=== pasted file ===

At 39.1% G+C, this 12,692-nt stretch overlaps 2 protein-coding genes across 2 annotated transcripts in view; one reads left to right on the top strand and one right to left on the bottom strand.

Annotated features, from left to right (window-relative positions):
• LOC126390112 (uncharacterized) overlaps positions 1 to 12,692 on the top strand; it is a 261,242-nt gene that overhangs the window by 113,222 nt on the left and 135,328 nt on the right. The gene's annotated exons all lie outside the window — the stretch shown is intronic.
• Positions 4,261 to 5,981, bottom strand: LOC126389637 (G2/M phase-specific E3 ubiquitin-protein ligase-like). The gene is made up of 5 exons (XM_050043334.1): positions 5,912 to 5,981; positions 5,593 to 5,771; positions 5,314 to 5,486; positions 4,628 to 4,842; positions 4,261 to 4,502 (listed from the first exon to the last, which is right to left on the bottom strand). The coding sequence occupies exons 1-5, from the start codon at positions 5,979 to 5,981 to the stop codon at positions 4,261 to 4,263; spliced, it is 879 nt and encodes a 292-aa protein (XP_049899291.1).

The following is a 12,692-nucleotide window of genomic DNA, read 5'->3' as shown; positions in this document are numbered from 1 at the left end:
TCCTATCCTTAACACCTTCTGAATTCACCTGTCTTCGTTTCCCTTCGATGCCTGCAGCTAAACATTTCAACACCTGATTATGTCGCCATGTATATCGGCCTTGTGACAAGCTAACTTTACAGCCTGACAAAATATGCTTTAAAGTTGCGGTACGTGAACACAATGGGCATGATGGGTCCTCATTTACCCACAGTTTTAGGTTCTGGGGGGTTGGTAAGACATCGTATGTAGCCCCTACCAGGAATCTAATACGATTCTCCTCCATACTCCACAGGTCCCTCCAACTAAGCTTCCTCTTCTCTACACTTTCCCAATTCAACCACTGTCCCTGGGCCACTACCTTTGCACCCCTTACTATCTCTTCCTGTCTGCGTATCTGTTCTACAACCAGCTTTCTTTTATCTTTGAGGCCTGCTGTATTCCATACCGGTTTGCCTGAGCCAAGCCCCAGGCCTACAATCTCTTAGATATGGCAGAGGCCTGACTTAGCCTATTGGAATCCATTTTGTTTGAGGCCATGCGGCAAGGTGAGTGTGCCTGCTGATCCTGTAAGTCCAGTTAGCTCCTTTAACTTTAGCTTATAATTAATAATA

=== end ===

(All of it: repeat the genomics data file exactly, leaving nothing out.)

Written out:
At 39.1% G+C, this 12,692-nt stretch overlaps 2 protein-coding genes across 2 annotated transcripts in view; one reads left to right on the top strand and one right to left on the bottom strand.

Annotated features, from left to right (window-relative positions):
• LOC126390112 (uncharacterized) overlaps positions 1 to 12,692 on the top strand; it is a 261,242-nt gene that overhangs the window by 113,222 nt on the left and 135,328 nt on the right. The gene's annotated exons all lie outside the window — the stretch shown is intronic.
• Positions 4,261 to 5,981, bottom strand: LOC126389637 (G2/M phase-specific E3 ubiquitin-protein ligase-like). The gene is made up of 5 exons (XM_050043334.1): positions 5,912 to 5,981; positions 5,593 to 5,771; positions 5,314 to 5,486; positions 4,628 to 4,842; positions 4,261 to 4,502 (listed from the first exon to the last, which is right to left on the bottom strand). The coding sequence occupies exons 1-5, from the start codon at positions 5,979 to 5,981 to the stop codon at positions 4,261 to 4,263; spliced, it is 879 nt and encodes a 292-aa protein (XP_049899291.1).

The following is a 12,692-nucleotide window of genomic DNA, read 5'->3' as shown; positions in this document are numbered from 1 at the left end:
TCCTATCCTTAACACCTTCTGAATTCACCTGTCTTCGTTTCCCTTCGATGCCTGCAGCTAAACATTTCAACACCTGATTATGTCGCCATGTATATCGGCCTTGTGACAAGCTAACTTTACAGCCTGACAAAATATGCTTTAAAGTTGCGGTACGTGAACACAATGGGCATGATGGGTCCTCATTTACCCACAGTTTTAGGTTCTGGGGGGTTGGTAAGACATCGTATGTAGCCCCTACCAGGAATCTAATACGATTCTCCTCCATACTCCACAGGTCCCTCCAACTAAGCTTCCTCTTCTCTACACTTTCCCAATTCAACCACTGTCCCTGGGCCACTACCTTTGCACCCCTTACTATCTCTTCCTGTCTGCGTATCTGTTCTACAACCAGCTTTCTTTTATCTTTGAGGCCTGCTGTATTCCATACCGGTTTGCCTGAGCCAAGCCCCAGGCCTACAATCTCTTAGATATGGCAGAGGCCTGACTTAGCCTATTGGAATCCATTTTGTTTGAGGCCATGCGGCAAGGTGAGTGTGCCTGCTGATCCTGTAAGTCCAGTTAGCTCCTTTAACTTTAGCTTATAATTAATAATA